SKD Easy

Take a look at this clip. It is a clip of my student, PL, doing the Yum Chui :-

For the fun of it I asked the Slack SKD Learning Group how long they thought PL has learned the Yum Chui. Two members guessed a week.

I have said that SKD is not difficult to learn and this video helped to make my point. The reason – PL had only learned it about 10 minutes before this video was taken.

Here, Now, I Myself

My friend, Enric, asked why I use Zen to talk about the internal part of Tai Chi. This is a good question.

I am not a philosopher in that I don’t like to write long discourses. Its not that I can’t. Its just that I don’t see the value of doing so. If anything, to write simply is more difficult than to write long explanations.

Consider this story from the book Zen Bridge in which Keido Fukushima received a question from his teacher :-

You have three kinds of white powder – one is sugar, one is salt and one is soda powder. But they’re all white. How can you tell the difference?

Fukushima said that as he was preparing for a chemistry test the next day he approached the problem academically. However, he wasn’t able to answer the question. To him it was a difficult challenge.

His teacher’s answer was simply “You would know if you tasted it“.

So my answer to Enric is since what I read about Zen resonates with what I learned and experienced in the Yang style method of Grandmaster Wei Shuren as taught by my teacher then it is only fitting that I write from a Zen-like perspective (not that I am a Zen practitioner) as I understand from what I read.

It is common to think of Zen Buddhism as a religion. However, I read somewhere that Buddhism is not a religion originally but simply a method of training the mind. So it is with our Tai Chi – a method of training the mind to control the body.

Fukushima wrote in Chapter 35 ” Tozan’s Hot and Cold :-

You who are listening, listen completely. We should concentrate completely on what we’re doing and experiencing in the moment.

On the surface this does not sound like it has anything to do with Tai Chi but it does. When you play the Tai Chi form you must put your focus on doing it. I can see when students moved their body but they didn’t realize that they moved it in a certain manner until I pointed out that this was going against the principles.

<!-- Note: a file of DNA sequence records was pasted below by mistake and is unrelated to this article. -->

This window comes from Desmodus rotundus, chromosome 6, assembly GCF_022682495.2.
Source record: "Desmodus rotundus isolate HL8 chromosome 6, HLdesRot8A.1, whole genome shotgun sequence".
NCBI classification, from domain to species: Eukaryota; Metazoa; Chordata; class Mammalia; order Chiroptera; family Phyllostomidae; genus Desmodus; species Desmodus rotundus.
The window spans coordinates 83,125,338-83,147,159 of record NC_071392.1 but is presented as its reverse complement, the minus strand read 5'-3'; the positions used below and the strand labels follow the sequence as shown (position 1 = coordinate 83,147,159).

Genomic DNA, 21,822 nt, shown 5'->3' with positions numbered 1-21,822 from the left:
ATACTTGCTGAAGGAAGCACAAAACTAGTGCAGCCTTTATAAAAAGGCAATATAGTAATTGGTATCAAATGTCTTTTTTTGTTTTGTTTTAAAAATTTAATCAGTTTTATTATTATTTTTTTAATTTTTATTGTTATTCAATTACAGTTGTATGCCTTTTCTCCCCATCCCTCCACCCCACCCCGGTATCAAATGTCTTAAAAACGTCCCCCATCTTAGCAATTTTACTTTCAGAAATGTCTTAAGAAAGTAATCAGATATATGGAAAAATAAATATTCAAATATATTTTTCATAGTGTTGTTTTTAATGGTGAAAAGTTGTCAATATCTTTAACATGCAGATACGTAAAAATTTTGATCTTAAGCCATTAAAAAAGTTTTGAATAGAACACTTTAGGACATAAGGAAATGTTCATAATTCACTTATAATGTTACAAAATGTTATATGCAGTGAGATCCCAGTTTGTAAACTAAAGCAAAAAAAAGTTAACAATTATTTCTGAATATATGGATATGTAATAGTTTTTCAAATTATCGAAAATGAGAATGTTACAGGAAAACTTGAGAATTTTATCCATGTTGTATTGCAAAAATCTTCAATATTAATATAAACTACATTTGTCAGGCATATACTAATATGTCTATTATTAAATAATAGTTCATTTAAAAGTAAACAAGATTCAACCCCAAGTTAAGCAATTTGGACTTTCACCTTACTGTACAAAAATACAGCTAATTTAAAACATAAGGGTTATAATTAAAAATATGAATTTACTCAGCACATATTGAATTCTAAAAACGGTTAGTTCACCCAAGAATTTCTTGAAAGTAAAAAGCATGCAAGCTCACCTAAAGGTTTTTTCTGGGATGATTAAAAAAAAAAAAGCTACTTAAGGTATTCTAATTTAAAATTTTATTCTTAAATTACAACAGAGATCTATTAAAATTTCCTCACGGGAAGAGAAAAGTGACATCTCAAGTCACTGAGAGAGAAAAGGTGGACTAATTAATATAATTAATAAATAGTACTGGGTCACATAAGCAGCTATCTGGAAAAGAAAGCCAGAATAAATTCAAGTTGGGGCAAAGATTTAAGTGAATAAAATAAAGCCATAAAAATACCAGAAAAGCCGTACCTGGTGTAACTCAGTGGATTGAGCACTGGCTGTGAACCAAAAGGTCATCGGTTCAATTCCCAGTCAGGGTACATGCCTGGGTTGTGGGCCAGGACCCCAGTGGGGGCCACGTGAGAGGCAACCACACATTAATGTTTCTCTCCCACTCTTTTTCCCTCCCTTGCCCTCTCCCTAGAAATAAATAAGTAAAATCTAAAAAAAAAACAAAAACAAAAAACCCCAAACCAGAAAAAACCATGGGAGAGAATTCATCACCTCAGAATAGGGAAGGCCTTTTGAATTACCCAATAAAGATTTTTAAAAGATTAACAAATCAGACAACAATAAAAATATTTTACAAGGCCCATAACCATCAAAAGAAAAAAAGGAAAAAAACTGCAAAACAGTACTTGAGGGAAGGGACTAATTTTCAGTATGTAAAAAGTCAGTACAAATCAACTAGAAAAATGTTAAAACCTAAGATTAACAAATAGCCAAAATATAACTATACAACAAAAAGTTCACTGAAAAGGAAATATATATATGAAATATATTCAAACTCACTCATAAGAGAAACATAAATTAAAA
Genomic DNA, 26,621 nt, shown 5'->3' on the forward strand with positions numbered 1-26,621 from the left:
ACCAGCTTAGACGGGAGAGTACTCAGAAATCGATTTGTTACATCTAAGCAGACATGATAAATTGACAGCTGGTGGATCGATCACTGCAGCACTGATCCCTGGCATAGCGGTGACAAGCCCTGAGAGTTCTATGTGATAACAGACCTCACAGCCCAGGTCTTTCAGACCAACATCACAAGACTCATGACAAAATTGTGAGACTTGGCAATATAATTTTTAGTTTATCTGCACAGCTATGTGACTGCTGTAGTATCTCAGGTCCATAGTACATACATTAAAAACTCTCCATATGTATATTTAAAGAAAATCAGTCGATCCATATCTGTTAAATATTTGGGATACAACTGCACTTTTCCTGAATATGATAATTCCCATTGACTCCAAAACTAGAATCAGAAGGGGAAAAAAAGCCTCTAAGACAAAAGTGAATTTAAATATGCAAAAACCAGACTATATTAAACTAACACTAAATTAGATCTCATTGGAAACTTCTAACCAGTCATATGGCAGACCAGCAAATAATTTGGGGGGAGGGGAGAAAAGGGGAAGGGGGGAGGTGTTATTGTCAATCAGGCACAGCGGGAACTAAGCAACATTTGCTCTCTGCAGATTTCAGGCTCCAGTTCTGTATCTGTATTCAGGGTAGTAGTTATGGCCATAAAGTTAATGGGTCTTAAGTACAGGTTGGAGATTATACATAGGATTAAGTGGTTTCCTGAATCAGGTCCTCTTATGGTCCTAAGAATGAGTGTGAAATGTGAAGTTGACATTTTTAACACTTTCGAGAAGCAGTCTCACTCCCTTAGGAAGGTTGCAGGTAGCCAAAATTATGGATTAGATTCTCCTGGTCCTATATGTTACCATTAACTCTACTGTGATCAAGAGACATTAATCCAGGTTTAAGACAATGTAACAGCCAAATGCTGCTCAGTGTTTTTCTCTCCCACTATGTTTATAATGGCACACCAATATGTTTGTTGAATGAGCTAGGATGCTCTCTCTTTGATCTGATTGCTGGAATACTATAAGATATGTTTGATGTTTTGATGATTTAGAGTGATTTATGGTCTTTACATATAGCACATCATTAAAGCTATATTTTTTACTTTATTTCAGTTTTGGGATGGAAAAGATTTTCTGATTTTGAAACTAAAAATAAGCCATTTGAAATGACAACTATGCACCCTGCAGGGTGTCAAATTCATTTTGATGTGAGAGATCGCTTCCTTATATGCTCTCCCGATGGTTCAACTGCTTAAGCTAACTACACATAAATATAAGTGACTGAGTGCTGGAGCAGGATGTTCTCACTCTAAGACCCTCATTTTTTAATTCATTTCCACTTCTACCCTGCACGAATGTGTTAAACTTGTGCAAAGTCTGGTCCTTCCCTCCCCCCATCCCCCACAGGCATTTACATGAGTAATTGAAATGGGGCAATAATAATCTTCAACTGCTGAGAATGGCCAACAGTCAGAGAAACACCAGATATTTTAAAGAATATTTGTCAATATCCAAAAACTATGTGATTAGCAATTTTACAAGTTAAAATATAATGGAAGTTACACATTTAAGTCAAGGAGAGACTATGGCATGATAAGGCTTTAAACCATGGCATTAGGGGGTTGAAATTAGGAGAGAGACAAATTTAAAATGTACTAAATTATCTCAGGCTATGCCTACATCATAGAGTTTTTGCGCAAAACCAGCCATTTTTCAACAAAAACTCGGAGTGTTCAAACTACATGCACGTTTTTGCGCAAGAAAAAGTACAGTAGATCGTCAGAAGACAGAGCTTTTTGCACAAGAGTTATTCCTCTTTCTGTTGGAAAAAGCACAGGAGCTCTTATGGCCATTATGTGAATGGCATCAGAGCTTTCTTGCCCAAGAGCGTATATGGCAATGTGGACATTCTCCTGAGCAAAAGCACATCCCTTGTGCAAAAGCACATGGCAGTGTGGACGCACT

So they heard, they saw, they felt. Yet, in the next moment when they tried again the same inadvertent movement came up again. This is a manifestation of the mind being unable to concentrate completely.

Because of this we must persist in our form training. Treat it as a daily routine, a ritual, to be performed with concentration, in the now. As Fukushima wrote :-

Zen teaches us to realize no-self in such concrete experience. This is always the theme of Zen : here, now, I myself.

Further on, Fukushima pointed out :-

You watch yourself, but the content of the watching is realizing that the self does not exist. Its complicated when we try to explain it with words, but as a concrete experience in one moment of time, its not complicated. You watch this self, this myself, and in an instant you realize that you yourself do not exist. Experientially, you find the solution in an instant.

Fukushima’s explanation sounds so much like what I experienced at a certain point in my form training. I could expand on what I felt but I think there is no need to. If you the reader have had a similar explanation the above passage would strike a chord in you too. If not, then it just sounds like some abstract bullshit.

The interesting thing is that this can be experienced by anyone willing to put in the time and effort. If one day I have the chance I would like to run a 10-day immersion training for Tai Chi, somewhat like what Fukushima described about the training of Zen Buddhism monks.

It would be interesting to see how many can be tipped over into experiencing even for a second the feeling of no-self, in Zen a satori experience, in Tai Chi the first step into the gate of the internal.